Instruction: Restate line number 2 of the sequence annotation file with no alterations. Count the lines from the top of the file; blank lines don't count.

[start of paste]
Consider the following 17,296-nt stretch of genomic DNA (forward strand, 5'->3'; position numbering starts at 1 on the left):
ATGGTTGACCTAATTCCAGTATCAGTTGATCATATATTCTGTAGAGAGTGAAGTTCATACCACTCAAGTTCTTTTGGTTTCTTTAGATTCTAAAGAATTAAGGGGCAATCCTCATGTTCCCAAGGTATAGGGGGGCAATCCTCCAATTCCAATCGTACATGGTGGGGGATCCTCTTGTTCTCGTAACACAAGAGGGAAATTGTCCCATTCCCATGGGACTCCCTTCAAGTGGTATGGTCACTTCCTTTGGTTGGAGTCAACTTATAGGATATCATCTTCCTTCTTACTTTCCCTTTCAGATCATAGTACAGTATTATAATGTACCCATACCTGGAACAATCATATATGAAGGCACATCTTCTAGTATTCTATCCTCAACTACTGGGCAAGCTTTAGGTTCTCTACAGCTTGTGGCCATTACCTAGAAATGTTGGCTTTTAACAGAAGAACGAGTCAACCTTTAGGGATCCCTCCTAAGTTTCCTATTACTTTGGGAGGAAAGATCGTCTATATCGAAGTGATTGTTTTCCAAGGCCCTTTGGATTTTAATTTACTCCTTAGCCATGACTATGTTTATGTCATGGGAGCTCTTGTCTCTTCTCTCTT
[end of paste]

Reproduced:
ATGGTTGACCTAATTCCAGTATCAGTTGATCATATATTCTGTAGAGAGTGAAGTTCATACCACTCAAGTTCTTTTGGTTTCTTTAGATTCTAAAGAATTAAGGGGCAATCCTCATGTTCCCAAGGTATAGGGGGGCAATCCTCCAATTCCAATCGTACATGGTGGGGGATCCTCTTGTTCTCGTAACACAAGAGGGAAATTGTCCCATTCCCATGGGACTCCCTTCAAGTGGTATGGTCACTTCCTTTGGTTGGAGTCAACTTATAGGATATCATCTTCCTTCTTACTTTCCCTTTCAGATCATAGTACAGTATTATAATGTACCCATACCTGGAACAATCATATATGAAGGCACATCTTCTAGTATTCTATCCTCAACTACTGGGCAAGCTTTAGGTTCTCTACAGCTTGTGGCCATTACCTAGAAATGTTGGCTTTTAACAGAAGAACGAGTCAACCTTTAGGGATCCCTCCTAAGTTTCCTATTACTTTGGGAGGAAAGATCGTCTATATCGAAGTGATTGTTTTCCAAGGCCCTTTGGATTTTAATTTACTCCTTAGCCATGACTATGTTTATGTCATGGGAGCTCTTGTCTCTTCTCTCTT